“Birks Group is committed to ensuring that all aspects of our business reflect the highest standards of conduct,” said Policicchio, emphasizing the company’s adherence to the Kimberley Process.
“There’s this idea that Canadian diamonds are exceptional, and it’s not an idea that came from nowhere,” said Rebecca Hall, an assistant professor at Queen’s University who has worked with northern Indigenous communities and wrote a book, Refracted Economies on the impacts of the industry, based on research she did in partnership with the Native Women’s Association of the Northwest Territories.
Diamond companies and the governments of Canada and the NWT have leaned into a perception that Canada is ethical and so, therefore, are its diamonds – a message that helps the stones fetch a higher price. However, this strategy belies a more complicated reality.
“In my own research, I really situate Canadian diamond mines in the context of ongoing dispossession of Indigenous lands,” said Hall. “These diamonds are not pure. They’re not clean. They’re part of these processes of dispossession.”
The diamond-mining operations in the NWT, which take place on Dene land, boast of Indigenous cooperation and of furnishing an economic development benefit, particularly through providing jobs.
“Indigenous employment, I would say, is the biggest thing that they emphasize to show that they’re being responsible,” said Hall.
The mining work is paid well, Hall acknowledged, particularly when there are few lucrative opportunities for workers locally. Many find it preferable to stay in the region when compared to travelling even further for work. But in her research, Hall has observed a destabilizing impact on families because the work requires community members – usually men – to leave their families for long stretches of time.
“What we saw was that this was putting a huge strain on communities that had to re-organize their labour because of all these people that were just not around,” she said.
What’s more, the lion’s share of the economic benefit of the mines has not gone to benefit Indigenous communities. Rather, it has enriched mine owners such as British-Australian corporation Rio Tinto, which owns 100 percent of the Diavik mine.
Hall writes in her book that the government of the NWT estimates that from 2000-2014, diamond mines paid around $90 million in fuel taxes and over $165 million in property taxes to the NWT government in addition to royalties transferred by Canada. Yet, in 2014, the government of Canada noted $1.6 billion in annual export profits from the mines.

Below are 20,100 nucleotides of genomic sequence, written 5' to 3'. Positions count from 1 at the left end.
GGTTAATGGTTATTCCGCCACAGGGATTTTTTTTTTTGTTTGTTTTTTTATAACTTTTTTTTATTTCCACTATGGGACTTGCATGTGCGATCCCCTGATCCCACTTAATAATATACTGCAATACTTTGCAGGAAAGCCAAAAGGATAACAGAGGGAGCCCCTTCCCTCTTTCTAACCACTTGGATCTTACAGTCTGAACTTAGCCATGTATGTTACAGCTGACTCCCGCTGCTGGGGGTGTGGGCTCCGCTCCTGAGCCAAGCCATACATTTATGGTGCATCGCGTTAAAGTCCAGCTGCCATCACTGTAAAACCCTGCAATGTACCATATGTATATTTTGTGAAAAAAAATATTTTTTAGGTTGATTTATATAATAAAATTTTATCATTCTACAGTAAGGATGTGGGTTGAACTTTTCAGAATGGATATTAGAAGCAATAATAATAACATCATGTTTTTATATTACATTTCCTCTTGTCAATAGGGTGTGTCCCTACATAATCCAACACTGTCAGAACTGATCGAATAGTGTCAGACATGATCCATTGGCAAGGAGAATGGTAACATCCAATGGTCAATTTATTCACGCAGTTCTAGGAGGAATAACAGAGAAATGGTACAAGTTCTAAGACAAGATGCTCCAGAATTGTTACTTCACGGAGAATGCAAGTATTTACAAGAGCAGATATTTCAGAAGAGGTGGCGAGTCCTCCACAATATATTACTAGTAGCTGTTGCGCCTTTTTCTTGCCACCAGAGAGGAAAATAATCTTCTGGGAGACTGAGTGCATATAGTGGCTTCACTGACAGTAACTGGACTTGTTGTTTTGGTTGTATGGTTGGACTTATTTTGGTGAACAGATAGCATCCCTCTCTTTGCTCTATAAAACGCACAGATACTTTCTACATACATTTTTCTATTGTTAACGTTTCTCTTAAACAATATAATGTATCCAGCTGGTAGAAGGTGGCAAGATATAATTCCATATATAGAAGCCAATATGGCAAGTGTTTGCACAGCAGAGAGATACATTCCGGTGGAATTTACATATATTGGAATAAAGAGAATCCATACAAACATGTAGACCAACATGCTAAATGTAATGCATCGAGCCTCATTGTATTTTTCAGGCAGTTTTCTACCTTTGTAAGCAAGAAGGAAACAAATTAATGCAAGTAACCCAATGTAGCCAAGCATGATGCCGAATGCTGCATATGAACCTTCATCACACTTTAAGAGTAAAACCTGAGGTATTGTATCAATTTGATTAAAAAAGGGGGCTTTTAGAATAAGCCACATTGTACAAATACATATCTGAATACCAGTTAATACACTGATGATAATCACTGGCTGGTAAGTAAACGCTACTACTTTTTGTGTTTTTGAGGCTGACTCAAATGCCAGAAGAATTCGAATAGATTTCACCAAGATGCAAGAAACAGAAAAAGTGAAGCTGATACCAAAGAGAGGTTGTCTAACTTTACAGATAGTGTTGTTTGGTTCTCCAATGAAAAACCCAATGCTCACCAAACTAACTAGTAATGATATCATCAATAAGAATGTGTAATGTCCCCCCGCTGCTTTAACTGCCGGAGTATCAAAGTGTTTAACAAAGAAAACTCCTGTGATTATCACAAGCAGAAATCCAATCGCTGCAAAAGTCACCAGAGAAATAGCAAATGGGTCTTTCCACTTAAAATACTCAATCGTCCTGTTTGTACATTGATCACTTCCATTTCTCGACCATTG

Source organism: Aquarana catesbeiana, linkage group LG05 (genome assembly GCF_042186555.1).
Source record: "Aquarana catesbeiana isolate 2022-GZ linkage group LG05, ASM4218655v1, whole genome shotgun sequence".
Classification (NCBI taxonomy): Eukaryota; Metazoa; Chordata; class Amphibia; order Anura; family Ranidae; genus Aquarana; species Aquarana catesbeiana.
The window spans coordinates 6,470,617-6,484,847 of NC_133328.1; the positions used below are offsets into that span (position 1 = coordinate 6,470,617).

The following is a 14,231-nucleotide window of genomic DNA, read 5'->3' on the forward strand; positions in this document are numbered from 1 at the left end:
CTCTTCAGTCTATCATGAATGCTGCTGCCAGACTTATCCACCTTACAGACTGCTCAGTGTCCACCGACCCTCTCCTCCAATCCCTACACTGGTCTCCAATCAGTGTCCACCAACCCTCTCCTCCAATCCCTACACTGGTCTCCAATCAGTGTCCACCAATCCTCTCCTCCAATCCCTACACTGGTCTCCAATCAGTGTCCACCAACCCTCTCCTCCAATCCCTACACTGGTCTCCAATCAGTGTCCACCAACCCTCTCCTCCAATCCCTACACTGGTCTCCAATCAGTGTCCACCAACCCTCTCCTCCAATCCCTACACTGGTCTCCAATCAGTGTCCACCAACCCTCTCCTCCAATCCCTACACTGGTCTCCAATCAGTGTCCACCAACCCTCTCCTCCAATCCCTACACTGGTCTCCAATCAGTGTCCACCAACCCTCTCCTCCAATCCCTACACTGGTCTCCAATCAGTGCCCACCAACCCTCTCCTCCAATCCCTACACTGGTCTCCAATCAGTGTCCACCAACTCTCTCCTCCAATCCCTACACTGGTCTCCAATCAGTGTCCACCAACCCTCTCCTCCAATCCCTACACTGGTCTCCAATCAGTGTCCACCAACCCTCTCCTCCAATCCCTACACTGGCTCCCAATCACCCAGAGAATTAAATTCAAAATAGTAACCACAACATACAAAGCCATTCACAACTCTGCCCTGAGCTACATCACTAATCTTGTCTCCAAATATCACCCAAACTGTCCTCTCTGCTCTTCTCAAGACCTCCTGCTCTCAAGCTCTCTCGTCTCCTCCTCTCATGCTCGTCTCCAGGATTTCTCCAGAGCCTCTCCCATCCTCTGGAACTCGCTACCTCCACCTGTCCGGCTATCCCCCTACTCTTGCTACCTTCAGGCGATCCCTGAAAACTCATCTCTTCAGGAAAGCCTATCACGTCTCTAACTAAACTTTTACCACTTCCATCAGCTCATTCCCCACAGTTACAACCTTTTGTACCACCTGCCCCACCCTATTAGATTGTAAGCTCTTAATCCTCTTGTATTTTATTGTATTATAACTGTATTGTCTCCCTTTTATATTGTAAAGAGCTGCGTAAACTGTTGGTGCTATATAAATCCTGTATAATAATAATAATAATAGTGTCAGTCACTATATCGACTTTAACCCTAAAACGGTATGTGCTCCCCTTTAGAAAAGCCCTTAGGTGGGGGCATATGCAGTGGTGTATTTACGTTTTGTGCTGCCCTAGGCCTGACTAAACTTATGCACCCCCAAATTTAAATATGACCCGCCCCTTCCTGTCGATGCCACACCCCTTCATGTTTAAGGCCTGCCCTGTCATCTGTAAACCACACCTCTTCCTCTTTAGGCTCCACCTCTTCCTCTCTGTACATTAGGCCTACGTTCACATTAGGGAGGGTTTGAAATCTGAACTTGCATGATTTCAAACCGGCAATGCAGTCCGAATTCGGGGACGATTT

Around 10 years ago, a “devolution agreement” was signed and dictated the NWT government would receive 50 percent of resource development royalties – the other half going to Canada – with 25 percent of the NWT share going to Indigenous government signatories.
In 2022, these signatories received $5.6 million in resource revenues, according to the government of the NWT, although the same report notes the spending of $755 million with NWT businesses thanks to the mine.
Regardless of how these numbers are perceived by different leaders and community members, one thing is clear, according to Hall.
“They never had the option of saying no to the diamond mines,” she said.
Donny Morris, longtime chief of Kitchenuhmaykoosib Inninuwug (KI) in northern Ontario, did say “no” when Platinex Inc. wanted to explore the possibility of a diamond mine on his community’s traditional lands.
In 2006, the company sued KI, a community of about 1,000 people, for $10 billion, but Morris and his fellow council members did not waver.
Then, in 2008, he and five other members of the First Nation’s council were thrown in jail for their resistance, serving more than two months apiece of the six months to which they were sentenced before they were released by the Court of Appeal for Ontario.
“In this day and age, who puts a government into prison?” said Morris in an interview with The Eastern Door. “That was the hardest part on us as chief and council, when we were in jail – leaving our community with no leadership, only relying on our senior staff members to run the community.”
In 2009, Platinex dropped the lawsuit after being paid a $5 million settlement by Ontario.